A number of Israeli settlers escorted by troops have confiscated a large area of private Palestinian land and razed agricultural property in the northern part of the occupied West Bank.
Local Palestinian media reports said that several bulldozers belonging to settlers under the heavy protection of Israeli soldiers entered a village in the West Bank district of Nablus on Thursday morning.
Ghassan Daghlas, a Palestinian Authority official in charge of monitoring Israel's settlement expansion activities, confirmed that extremist settlers from the Yitzhar settlement stormed the Karm Abu Salim area in the Burin village and seized lands planted with fruitful trees.
The illegal Israeli land grab in the occupied West Bank is a regular occurrence by extremist settlers and the Israeli military.
In recent years, Israeli settlers have been frequently caught on camera vandalizing Palestinian farms in the occupied West Bank and stealing their olive harvest.
Palestinians say the thefts and vandalism occur mainly on Palestinian land near settlements that they can only reach by coordinating ahead of time with the Israeli military.
Most of the attacks carried out by Israeli settlers against Palestinians and their property are met with impunity, with those guilty rarely facing consequences for such actions.
Rights groups, including Yesh Din and B’Tselem, have on several occasions slammed the regime in Tel Aviv for failing to protect Palestinians from settler violence or investigate attacks.
A new report last month said that Israel had so far occupied more than 85 percent or some 27,000 square kilometers of historical territories of Palestine in an expropriation process which still continues unabated.
Israel occupied the entire West Bank, including East Jerusalem al-Quds, during full-frontal military operations in 1967.
Following the 1967 war, the law was applied to East al-Quds to enable Tel Aviv to confiscate homes of the Palestinians who are not "absent" or "missing" but live in so-called adversarial territories.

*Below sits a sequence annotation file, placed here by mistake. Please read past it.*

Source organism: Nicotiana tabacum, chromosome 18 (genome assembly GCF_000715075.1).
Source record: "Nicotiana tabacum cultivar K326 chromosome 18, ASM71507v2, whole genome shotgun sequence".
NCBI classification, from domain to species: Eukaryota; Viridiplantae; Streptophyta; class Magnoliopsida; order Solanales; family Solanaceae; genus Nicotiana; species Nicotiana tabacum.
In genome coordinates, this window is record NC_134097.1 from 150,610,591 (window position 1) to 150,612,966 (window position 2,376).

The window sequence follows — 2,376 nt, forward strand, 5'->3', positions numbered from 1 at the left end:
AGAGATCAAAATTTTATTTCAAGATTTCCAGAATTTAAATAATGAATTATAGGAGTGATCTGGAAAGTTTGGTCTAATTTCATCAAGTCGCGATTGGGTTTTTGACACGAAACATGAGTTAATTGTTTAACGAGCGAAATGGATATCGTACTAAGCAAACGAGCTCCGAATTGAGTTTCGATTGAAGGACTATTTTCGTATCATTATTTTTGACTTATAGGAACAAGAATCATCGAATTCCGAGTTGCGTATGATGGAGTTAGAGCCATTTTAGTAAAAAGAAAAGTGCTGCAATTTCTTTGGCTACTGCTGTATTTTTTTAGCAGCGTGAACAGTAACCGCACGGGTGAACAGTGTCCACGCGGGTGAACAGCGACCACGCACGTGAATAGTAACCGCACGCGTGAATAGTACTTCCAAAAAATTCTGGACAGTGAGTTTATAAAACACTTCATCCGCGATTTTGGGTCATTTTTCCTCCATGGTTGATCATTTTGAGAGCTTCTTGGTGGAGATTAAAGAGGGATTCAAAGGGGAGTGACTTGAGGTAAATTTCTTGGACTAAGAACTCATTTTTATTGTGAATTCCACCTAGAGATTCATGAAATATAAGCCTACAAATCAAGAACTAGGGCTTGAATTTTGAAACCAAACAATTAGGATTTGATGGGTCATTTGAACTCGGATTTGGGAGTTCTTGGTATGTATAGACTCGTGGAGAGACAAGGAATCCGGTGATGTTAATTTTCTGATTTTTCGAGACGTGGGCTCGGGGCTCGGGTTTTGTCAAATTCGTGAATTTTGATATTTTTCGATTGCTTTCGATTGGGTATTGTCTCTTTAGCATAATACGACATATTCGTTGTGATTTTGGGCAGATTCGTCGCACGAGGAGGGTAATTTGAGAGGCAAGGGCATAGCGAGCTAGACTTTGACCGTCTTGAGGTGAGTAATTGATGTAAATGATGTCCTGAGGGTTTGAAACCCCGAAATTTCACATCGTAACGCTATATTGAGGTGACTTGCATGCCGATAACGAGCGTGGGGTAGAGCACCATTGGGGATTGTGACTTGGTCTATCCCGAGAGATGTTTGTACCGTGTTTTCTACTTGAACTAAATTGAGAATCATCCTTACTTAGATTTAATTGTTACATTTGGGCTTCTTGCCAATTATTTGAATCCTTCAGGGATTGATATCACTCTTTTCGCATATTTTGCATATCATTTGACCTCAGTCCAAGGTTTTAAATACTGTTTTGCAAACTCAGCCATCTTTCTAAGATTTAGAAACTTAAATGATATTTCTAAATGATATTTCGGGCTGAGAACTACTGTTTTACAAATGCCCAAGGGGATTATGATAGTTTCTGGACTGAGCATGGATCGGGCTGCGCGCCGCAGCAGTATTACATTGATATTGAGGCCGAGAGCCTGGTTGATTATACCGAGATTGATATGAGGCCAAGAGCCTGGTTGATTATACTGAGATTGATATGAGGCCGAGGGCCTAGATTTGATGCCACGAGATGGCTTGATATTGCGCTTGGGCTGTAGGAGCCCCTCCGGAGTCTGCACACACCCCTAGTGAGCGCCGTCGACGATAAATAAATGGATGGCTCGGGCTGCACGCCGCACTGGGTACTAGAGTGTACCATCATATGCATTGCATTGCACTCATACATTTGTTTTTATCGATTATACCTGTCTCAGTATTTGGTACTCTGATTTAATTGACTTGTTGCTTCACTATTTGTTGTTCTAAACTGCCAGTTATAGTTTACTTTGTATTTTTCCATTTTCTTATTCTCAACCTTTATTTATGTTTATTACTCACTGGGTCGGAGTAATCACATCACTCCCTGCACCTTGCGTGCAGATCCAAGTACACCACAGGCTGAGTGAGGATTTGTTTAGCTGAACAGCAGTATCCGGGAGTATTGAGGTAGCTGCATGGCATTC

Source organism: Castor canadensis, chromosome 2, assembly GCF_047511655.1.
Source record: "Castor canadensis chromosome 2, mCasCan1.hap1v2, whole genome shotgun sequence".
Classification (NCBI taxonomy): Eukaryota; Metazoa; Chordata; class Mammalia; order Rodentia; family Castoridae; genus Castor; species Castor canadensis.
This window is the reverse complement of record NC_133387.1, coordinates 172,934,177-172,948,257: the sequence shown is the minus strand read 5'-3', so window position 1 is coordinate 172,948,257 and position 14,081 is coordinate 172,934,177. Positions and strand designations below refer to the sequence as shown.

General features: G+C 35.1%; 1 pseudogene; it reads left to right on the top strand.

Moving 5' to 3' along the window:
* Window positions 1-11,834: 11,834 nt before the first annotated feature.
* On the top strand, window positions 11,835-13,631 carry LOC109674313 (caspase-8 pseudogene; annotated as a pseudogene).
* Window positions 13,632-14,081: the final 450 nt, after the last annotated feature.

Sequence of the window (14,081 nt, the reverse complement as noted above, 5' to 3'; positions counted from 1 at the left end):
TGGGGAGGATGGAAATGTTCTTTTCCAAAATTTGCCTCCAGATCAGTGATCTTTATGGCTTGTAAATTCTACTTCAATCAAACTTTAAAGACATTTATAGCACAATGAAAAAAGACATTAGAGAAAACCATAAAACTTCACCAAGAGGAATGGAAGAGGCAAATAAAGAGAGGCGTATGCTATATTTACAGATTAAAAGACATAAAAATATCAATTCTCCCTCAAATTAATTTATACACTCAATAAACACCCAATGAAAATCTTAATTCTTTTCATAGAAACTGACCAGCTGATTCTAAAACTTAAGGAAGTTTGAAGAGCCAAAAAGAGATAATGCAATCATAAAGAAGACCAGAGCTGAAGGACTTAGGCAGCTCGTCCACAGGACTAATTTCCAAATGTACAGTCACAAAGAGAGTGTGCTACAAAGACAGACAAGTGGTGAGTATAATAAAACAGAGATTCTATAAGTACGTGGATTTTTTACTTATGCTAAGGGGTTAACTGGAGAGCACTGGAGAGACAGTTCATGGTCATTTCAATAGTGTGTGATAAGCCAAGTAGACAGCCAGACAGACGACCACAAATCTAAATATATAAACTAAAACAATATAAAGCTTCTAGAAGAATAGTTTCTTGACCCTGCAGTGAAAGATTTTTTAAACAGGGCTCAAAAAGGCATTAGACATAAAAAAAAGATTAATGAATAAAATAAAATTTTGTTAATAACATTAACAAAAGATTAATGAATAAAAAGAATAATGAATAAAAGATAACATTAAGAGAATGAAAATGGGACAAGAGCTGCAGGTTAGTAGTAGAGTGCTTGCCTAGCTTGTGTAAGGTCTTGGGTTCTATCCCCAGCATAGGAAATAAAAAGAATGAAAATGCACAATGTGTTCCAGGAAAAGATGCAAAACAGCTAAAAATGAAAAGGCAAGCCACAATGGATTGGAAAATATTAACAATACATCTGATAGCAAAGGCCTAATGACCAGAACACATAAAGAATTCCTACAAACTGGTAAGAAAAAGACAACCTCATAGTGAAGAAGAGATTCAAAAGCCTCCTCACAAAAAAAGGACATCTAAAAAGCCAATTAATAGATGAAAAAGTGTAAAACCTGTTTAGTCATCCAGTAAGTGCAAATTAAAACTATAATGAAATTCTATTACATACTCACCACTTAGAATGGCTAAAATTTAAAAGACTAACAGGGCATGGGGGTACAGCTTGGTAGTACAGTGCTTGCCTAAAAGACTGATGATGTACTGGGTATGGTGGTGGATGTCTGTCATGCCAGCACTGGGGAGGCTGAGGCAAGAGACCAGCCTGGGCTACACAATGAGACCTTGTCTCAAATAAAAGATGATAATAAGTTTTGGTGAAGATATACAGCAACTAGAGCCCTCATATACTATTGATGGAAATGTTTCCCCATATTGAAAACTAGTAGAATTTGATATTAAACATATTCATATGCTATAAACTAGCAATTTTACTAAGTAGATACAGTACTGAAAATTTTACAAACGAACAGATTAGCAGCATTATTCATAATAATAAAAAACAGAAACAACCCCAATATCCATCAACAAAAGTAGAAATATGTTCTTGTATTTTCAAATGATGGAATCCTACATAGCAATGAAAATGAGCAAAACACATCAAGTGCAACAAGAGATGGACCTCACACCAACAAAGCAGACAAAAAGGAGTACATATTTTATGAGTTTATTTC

More than half a million Israelis live in over 230 settlements built since the 1967 Israeli occupation of the West Bank and East Jerusalem al-Quds. Built on occupied land, the settlements are internationally condemned as illegal.
Palestinians want the West Bank as part of their future independent state with East Jerusalem al-Quds as its capital.
Israel’s continued settlement expansion on Palestinian territories has been a major sticking point in Israeli-Palestinian talks, which have stalled since 2014.
Israeli bulldozers level Palestinian lands
In a separate development on Thursday, a fleet of Israeli bulldozers and military vehicles crossed the separation fence into the besieged Gaza Strip and flattened private Palestinian lands.
At least four Israeli-armored Caterpillar D9 bulldozers, accompanied by a number of tanks, advanced scores of meters into the Khan Younis in the southern Gaza Strip.
A number of Israeli surveillance aircraft were also reported to have flown at low altitude over the area while the bulldozers were busy leveling the lands.
The Israeli regime has long been conducting daily incursions into Gaza and in the vicinity of the so-called buffer zone, which lies on both land and sea sides of the strip.
Israeli forces often fire at those Palestinians who work in the vicinity of the zone. Tel Aviv has not yet made clear the exact demarcation of the designated zone. The practice has in effect devastated much of the agricultural and fishing sectors of the besieged coastal enclave.
Israeli forces also often attack Palestinian fishermen off the coast of the Gaza Strip.
At least 263 Palestinians have been killed and about 26,000 others injured by Israeli forces ever since the Great March of Return protest rallies began in the Gaza Strip on March 30, 2018.
Gaza has been under the Israeli siege since June 2007, which has caused a decline in living standards.
Israel has launched three major wars against the enclave since 2008, killing thousands of Gazans and shattering the impoverished territory’s already poor infrastructure.
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